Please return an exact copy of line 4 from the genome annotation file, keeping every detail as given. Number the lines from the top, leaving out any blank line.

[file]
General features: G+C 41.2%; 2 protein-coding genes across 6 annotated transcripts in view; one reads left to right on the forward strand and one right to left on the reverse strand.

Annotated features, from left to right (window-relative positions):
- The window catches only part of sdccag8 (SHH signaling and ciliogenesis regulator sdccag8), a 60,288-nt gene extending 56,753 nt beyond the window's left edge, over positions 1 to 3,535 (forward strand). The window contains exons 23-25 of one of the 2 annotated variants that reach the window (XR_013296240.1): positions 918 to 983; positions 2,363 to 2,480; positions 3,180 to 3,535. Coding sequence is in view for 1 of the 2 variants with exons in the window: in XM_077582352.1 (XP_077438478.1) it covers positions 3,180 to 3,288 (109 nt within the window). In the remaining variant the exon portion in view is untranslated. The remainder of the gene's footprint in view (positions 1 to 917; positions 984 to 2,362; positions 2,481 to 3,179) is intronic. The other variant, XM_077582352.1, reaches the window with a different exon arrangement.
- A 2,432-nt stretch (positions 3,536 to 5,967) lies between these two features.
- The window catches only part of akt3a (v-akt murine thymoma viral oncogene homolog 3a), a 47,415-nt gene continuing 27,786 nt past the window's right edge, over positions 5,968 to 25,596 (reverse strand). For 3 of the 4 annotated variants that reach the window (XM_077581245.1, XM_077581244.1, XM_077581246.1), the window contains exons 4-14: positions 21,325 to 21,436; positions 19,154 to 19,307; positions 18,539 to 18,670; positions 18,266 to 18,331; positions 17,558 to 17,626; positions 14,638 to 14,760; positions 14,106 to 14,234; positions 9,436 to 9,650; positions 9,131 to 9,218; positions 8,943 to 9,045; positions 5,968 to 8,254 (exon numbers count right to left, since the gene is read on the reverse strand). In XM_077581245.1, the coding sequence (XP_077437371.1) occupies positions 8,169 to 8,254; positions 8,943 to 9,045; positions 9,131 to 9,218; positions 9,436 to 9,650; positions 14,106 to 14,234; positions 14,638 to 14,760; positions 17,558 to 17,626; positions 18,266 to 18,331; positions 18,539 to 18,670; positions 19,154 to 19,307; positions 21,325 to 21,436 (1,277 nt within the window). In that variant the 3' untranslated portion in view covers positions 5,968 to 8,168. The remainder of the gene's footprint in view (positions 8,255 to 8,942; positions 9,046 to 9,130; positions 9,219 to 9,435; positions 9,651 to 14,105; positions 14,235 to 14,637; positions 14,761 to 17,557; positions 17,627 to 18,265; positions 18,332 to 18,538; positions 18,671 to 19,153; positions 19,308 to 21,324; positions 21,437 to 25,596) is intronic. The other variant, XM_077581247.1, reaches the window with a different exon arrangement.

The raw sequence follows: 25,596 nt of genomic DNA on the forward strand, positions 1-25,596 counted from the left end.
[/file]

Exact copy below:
- A 2,432-nt stretch (positions 3,536 to 5,967) lies between these two features.